9:00am–12:30pm Tuesday, May 9, 2017
Location: Meeting Room 19
Level: Advanced
Jim Blandy (Mozilla Corporation)
Jim Blandy shows you how to write a networked game in Rust, the new systems programming language from Mozilla, covering networking, graphics, and asynchronous I/O. At the end of the tutorial, we'll all play a game together. Read more.
Add to your personal schedule
1:30pm–5:00pm Tuesday, May 9, 2017
Location: Meeting Room 12
Level: Advanced
Susan Sons (Center for Applied Cybersecurity Research, Indiana University)
Susan Sons demonstrates how to refactor complex and possibly very broken systems and software while in operation, covering architecture, project management, and security aspects. Read more.
Add to your personal schedule
11:00am–11:40am Wednesday, May 10, 2017
Location: Ballroom G
Level: Non-technical
Robert Lefkowitz (Warby Parker), Simon Wardley (Leading Edge Forum)
Simon Wardley, the inventor of value chain mapping (Wardley maps), and distinguished enterprise architect Robert "r0ml" Lefkowitz debate whether mapping or architecture is the best method for guiding strategic planning. Read more.
Add to your personal schedule
11:50am–12:30pm Wednesday, May 10, 2017
Location: Ballroom G
Level: Beginner
CJ Johnson (GitHub)
The necessary cultural shift that accompanies the move from monolithic application to microservices is often overlooked and can topple the best-laid plans. CJ Johnson discusses the behaviors, mindset, and messaging necessary to effect a social change across an organization. Read more.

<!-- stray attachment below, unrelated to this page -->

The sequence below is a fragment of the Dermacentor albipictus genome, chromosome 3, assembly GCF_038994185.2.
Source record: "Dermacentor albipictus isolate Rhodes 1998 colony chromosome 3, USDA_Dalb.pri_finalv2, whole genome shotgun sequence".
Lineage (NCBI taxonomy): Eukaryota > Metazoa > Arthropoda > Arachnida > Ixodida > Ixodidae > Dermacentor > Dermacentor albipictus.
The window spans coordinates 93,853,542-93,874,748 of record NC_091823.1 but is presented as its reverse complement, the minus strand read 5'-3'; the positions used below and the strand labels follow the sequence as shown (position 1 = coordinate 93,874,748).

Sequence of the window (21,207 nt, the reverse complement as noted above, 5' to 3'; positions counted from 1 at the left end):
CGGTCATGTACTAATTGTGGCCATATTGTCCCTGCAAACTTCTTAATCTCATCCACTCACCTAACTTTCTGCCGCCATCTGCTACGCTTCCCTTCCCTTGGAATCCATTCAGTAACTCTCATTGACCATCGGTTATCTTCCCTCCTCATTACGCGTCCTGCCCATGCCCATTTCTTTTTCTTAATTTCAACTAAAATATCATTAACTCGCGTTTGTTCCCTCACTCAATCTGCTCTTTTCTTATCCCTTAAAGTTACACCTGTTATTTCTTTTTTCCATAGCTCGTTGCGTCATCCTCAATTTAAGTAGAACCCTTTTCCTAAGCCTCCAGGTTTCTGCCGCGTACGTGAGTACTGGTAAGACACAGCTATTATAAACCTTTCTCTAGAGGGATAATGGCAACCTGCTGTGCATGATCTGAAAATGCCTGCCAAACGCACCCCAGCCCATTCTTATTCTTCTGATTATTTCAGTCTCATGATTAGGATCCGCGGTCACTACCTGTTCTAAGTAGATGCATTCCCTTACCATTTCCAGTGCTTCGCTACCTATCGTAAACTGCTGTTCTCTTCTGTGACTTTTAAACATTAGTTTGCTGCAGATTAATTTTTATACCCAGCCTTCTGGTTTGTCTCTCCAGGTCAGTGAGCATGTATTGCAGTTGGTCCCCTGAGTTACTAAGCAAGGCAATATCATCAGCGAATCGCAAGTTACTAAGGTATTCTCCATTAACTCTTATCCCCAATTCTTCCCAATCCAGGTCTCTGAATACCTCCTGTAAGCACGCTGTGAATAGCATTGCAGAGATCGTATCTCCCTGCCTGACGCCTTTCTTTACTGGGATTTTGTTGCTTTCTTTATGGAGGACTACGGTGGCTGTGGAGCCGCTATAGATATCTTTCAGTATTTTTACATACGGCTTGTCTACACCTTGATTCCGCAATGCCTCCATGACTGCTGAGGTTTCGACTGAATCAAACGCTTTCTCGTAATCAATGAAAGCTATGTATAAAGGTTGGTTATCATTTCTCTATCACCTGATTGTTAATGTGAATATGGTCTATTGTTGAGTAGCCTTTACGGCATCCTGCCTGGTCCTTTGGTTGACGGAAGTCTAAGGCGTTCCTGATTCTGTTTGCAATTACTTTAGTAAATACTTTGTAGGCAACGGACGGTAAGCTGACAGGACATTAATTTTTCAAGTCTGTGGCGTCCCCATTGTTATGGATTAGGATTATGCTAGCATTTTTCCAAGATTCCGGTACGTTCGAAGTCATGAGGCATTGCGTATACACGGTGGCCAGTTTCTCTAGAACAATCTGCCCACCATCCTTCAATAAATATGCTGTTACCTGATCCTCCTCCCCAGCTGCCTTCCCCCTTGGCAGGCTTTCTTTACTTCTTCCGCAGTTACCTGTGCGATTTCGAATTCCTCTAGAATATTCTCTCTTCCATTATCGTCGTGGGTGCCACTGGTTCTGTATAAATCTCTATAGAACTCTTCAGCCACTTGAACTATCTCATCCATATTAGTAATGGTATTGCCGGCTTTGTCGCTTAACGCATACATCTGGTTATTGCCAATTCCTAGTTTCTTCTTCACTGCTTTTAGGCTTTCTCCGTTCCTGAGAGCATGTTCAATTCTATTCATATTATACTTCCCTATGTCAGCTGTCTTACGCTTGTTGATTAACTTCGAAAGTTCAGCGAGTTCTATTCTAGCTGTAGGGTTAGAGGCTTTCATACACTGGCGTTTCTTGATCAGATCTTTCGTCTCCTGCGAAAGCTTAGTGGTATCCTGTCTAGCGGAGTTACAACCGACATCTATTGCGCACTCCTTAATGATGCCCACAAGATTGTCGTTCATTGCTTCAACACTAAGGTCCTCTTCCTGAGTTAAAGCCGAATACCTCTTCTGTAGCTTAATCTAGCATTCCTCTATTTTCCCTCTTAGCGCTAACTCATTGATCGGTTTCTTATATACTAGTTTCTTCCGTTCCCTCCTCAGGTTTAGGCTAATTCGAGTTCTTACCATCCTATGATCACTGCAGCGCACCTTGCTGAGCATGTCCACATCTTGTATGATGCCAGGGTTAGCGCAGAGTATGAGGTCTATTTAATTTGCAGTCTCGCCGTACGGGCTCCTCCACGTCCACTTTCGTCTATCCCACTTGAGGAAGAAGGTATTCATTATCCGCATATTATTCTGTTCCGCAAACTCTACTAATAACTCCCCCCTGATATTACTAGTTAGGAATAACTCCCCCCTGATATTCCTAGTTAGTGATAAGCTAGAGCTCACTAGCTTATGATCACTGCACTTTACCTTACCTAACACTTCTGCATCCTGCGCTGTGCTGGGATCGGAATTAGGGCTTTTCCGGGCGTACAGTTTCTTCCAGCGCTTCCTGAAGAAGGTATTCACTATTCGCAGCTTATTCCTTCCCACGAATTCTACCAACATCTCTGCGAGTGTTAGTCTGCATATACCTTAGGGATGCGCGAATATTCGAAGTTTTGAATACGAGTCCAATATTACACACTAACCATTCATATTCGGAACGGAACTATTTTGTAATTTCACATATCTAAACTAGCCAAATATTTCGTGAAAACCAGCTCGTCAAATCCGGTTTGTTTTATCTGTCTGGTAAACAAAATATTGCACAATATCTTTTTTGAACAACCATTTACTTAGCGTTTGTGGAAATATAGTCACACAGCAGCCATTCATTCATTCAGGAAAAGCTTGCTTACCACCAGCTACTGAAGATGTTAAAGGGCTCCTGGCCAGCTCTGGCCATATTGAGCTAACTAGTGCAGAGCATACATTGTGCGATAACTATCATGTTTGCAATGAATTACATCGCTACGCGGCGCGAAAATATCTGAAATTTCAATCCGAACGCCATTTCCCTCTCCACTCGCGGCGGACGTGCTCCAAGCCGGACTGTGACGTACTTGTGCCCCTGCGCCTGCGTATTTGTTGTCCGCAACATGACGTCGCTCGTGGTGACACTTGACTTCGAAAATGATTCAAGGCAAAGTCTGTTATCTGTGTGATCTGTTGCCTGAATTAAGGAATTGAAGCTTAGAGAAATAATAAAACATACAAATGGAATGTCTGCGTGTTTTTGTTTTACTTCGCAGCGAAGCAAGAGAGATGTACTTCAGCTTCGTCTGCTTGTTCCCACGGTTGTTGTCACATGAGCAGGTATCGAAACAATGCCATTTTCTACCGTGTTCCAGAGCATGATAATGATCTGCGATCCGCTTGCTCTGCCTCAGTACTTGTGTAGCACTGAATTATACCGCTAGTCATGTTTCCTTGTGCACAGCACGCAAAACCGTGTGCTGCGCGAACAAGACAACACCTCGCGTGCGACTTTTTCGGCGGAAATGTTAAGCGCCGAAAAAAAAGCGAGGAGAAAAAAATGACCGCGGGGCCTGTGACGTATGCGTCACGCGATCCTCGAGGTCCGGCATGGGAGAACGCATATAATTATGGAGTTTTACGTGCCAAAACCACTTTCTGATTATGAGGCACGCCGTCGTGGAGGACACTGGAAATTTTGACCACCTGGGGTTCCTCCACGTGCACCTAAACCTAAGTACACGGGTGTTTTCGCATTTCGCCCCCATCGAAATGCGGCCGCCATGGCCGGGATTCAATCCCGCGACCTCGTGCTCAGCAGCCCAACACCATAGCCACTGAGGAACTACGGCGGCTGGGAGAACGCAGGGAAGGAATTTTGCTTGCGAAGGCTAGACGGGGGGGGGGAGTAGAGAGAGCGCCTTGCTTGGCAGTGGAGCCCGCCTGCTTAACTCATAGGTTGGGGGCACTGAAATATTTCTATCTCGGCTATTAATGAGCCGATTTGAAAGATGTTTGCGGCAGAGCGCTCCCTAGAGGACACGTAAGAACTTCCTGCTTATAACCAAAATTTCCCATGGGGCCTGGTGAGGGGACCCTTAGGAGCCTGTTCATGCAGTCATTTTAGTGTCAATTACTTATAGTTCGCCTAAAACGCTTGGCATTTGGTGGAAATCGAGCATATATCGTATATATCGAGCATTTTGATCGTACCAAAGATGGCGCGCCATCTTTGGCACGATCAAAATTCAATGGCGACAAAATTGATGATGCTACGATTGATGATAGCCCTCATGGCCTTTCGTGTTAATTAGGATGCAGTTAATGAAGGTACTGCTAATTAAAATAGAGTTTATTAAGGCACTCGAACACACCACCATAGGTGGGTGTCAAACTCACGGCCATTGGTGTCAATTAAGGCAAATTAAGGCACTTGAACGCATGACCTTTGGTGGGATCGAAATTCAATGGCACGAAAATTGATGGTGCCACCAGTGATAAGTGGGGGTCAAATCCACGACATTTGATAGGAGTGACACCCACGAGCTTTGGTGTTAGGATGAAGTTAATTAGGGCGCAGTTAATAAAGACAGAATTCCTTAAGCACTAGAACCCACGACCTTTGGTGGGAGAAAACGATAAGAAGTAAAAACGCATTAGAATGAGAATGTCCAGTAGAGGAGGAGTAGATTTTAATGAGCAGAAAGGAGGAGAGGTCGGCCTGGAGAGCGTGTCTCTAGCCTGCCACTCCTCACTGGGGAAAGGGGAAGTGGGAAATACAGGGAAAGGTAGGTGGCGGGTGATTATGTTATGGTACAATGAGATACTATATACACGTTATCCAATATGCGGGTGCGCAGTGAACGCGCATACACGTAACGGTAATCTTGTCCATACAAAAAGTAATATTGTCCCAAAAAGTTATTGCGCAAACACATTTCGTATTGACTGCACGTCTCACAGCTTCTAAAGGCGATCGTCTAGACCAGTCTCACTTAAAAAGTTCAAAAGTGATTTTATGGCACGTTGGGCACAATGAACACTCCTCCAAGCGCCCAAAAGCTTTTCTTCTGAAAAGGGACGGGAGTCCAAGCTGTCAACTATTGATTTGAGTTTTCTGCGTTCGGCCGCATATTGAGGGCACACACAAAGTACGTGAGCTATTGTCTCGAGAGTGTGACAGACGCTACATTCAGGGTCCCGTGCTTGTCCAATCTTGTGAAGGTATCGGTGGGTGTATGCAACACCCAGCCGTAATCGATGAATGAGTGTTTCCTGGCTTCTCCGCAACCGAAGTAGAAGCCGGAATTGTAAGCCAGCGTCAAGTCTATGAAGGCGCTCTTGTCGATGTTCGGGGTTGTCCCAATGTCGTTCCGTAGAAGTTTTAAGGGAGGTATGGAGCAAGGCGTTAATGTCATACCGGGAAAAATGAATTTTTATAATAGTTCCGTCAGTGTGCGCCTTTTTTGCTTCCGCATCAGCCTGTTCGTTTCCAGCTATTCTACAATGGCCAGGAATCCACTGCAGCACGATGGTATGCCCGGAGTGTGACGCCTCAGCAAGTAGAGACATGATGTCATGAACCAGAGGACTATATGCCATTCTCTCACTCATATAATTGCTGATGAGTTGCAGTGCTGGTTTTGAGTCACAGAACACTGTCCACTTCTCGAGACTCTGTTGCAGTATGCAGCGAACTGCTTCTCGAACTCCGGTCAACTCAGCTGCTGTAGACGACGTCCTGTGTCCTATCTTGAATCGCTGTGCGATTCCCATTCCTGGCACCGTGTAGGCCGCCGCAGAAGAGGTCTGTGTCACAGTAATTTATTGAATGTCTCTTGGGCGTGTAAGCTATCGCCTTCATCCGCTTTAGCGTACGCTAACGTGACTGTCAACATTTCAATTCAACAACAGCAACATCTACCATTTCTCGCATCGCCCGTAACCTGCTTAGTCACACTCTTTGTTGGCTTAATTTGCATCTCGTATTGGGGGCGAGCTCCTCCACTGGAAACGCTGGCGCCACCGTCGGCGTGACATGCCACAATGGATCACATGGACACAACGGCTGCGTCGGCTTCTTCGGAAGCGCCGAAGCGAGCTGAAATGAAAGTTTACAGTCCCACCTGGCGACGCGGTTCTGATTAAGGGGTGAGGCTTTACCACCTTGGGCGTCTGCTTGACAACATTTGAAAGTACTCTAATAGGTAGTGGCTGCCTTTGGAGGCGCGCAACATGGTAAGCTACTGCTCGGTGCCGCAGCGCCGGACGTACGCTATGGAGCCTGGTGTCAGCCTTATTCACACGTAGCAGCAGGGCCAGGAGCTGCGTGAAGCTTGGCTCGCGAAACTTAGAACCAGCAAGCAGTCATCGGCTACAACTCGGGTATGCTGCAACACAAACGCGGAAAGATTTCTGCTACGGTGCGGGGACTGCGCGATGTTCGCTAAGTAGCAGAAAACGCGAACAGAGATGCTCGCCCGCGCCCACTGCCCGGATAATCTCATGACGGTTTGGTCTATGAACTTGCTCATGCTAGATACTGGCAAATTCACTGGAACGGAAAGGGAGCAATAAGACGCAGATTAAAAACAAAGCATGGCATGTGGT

Add to your personal schedule
1:45pm–2:25pm Wednesday, May 10, 2017
Location: Ballroom G
Level: Intermediate
Rich Turner (Microsoft)
Windows 10 now includes the Windows Subsystem for Linux (WSL), which runs native, unmodified Linux binaries directly on Windows. Rich Turner discusses why, how, and what Microsoft built and shares what's coming next. Read more.
Add to your personal schedule
2:35pm–3:15pm Wednesday, May 10, 2017
Location: Ballroom G
Level: Intermediate
Brian Capouch (Saint Josephs College)
Electron, a project from GitHub that allows native applications to be developed using web development technologies, has gained rapid adoption and is being used by high-profile projects in a variety of application domains. Brian Capouch explains what Electron is all about and reviews in detail a simple application which illustrates its use. Read more.
Add to your personal schedule
4:15pm–4:55pm Wednesday, May 10, 2017
Location: Ballroom G
Level: Intermediate
Liz Rice (Microscaling Systems)
Liz Rice started playing with Linux syscalls to understand more about how containers work, which made her wonder what's happening under the hood when you make a system call and what else you can do with them. Liz offers an overview of syscalls—what they are, why they are there, and what you can do with them—live coding in Go to demonstrate some interesting features. Read more.
Add to your personal schedule
5:05pm–5:45pm Wednesday, May 10, 2017
Location: Ballroom G
Level: Beginner
Ray Tsang (Google)